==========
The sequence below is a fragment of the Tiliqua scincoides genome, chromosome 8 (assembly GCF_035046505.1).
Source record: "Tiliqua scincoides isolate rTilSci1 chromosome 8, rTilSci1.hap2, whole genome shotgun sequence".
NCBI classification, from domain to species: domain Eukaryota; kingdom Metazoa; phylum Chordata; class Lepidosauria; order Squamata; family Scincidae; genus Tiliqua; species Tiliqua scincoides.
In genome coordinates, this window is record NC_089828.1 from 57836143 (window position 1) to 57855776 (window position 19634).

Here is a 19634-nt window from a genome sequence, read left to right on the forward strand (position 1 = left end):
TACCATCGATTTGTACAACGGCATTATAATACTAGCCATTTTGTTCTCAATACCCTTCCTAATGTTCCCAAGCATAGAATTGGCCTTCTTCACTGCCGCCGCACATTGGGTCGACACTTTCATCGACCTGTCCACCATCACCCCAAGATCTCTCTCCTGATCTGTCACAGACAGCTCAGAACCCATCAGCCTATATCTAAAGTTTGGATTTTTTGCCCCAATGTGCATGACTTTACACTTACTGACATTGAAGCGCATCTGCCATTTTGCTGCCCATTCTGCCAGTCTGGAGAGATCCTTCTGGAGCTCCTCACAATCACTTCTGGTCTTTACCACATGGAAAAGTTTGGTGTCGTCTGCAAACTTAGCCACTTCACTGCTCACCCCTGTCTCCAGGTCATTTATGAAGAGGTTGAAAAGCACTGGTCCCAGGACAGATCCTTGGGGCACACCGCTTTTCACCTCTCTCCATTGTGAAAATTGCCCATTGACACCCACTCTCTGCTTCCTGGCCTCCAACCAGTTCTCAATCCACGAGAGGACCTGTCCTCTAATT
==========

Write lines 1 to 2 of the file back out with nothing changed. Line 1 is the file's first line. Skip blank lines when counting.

The sequence below is a fragment of the Tiliqua scincoides genome, chromosome 8 (assembly GCF_035046505.1).
Source record: "Tiliqua scincoides isolate rTilSci1 chromosome 8, rTilSci1.hap2, whole genome shotgun sequence".